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How to check for the existence of deep subdomains even if the intermediate ones don't exist?

Solution 1:

Suppose that test.example.com don't exists and gives NXDOMAIN when runnning dig on it , but i know that subdomain.test.example.com exists

This is not possible, per DNS specifications. Or said differently: it means the authoritative nameserver for this zone is broken.

See RFC 8020: NXDOMAIN: There Really Is Nothing Underneath

When an iterative caching DNS resolver receives an NXDOMAIN response, it SHOULD store it in its cache and then all names and resource record sets (RRsets) at or below that node SHOULD be considered unreachable. Subsequent queries for such names SHOULD elicit an NXDOMAIN response.

Solution 2:

I agree with Patrick, but would like to provide some more clarity about what the actual expectations are:

If you have records at subdomain.test.example.com but none at test.example.com, that does not mean that test.example.com "does not exist", the term for this empty type of node is empty non-terminal (sometimes ENT).

When you query some name that is an empty non-terminal, the proper type of response is not NXDOMAIN (which would mean "there is no such name") but rather NODATA (which means "there are no records for the requested type", in the ENT case regardless which type you ask for).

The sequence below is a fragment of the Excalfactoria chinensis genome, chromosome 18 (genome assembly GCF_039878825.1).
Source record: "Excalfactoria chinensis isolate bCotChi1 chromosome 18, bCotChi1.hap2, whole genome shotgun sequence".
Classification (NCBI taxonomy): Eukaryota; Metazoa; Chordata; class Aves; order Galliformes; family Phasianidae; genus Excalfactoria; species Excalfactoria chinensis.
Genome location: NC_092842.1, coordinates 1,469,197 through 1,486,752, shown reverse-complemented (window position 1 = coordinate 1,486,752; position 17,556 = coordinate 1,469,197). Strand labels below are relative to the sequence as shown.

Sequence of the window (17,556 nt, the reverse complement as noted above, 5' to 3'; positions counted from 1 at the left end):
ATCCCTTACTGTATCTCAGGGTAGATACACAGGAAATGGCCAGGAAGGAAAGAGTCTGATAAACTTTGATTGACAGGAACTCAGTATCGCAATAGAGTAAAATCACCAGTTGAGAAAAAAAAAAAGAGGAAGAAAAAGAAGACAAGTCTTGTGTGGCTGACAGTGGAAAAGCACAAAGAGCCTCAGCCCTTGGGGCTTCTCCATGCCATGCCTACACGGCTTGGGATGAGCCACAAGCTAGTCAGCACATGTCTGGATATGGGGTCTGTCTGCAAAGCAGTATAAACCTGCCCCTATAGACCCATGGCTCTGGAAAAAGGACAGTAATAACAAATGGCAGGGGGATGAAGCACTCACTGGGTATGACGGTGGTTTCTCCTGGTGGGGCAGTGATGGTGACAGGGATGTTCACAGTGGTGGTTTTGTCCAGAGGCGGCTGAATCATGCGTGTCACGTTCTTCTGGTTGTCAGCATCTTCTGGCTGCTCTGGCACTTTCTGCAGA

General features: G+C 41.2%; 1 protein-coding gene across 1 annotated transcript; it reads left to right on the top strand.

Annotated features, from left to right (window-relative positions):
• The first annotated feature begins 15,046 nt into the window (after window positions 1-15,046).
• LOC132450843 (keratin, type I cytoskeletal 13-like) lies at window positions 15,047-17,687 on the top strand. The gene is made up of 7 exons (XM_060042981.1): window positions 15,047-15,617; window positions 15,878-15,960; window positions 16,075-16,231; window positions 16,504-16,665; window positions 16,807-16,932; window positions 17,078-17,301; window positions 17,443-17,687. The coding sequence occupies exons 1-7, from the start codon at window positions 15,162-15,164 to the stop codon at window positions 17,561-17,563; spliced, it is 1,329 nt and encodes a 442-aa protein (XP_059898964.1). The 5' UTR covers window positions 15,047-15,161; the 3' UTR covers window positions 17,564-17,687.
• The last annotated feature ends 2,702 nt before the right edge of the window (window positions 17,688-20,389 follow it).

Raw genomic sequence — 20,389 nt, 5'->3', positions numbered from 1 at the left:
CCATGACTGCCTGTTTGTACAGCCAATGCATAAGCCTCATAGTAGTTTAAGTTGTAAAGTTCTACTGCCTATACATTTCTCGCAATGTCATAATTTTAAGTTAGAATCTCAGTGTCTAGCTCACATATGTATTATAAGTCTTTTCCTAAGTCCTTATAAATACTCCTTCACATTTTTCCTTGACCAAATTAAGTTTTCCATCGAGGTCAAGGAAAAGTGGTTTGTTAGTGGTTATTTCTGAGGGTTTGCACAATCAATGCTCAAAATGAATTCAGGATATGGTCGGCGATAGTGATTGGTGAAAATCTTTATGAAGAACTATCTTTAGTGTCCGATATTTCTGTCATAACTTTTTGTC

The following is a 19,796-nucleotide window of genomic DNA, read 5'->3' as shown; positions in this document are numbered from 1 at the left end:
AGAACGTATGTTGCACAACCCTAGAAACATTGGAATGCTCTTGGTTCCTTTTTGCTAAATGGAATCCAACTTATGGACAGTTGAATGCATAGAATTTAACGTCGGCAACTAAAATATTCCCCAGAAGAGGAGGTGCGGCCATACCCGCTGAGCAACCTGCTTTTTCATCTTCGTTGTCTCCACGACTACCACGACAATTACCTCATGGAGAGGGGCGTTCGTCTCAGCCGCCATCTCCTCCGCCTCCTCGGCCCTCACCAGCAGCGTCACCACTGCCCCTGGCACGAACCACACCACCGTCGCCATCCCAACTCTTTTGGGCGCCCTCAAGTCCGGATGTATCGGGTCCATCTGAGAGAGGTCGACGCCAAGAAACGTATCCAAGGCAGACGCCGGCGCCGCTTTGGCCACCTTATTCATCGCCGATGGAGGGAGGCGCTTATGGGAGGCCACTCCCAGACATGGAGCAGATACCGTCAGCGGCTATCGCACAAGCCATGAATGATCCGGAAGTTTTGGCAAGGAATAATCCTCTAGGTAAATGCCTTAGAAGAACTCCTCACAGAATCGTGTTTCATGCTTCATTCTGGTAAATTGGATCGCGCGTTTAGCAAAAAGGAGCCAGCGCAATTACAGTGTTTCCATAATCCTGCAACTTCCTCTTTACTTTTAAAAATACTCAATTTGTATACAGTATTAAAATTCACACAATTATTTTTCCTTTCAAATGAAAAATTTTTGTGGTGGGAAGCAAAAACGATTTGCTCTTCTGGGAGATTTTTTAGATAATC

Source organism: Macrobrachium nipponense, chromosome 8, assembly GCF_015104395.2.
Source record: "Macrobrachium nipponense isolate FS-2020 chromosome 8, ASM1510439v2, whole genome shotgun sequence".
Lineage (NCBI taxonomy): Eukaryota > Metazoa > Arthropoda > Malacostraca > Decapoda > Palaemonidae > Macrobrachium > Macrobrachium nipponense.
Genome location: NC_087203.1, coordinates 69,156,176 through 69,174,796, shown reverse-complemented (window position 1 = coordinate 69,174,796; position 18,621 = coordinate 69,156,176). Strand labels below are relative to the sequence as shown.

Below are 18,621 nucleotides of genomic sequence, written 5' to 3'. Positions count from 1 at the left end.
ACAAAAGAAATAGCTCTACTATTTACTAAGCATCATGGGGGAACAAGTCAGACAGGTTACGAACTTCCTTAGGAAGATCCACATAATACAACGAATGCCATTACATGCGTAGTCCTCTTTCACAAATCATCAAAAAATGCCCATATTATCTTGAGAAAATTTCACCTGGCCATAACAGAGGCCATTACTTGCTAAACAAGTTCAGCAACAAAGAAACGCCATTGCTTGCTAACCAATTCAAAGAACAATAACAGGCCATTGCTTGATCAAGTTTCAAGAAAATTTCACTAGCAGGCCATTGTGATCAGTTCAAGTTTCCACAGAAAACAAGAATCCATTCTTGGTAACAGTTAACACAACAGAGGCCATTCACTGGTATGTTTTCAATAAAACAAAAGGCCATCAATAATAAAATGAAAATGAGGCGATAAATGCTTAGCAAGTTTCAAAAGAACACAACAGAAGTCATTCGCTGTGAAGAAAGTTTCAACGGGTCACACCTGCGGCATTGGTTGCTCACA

For clarity, the NODATA response type is: response code NOERROR, SOA in the AUTHORITY section.

The indication that there could exist further sub-domains is that the response you got was not NXDOMAIN. If you also determine that there are no records at this name (ie, it is an empty non-terminal), there must be some subdomain (one or more levels down) where there actually is something.

The other aspect, which the question implies and Patrick covered is that some nameserver implementations are buggy and send NXDOMAIN even in situations where this is not the appropriate response.
That type of implementation flaw results in serving inconsistent data where what should all be a tree structure is actually broken into pieces that do not connect. That behavior particularly fails in the view of any resolver that relies on previously observed NXDOMAIN responses actually meaning something, as well as not being possible to represent in DNSSEC.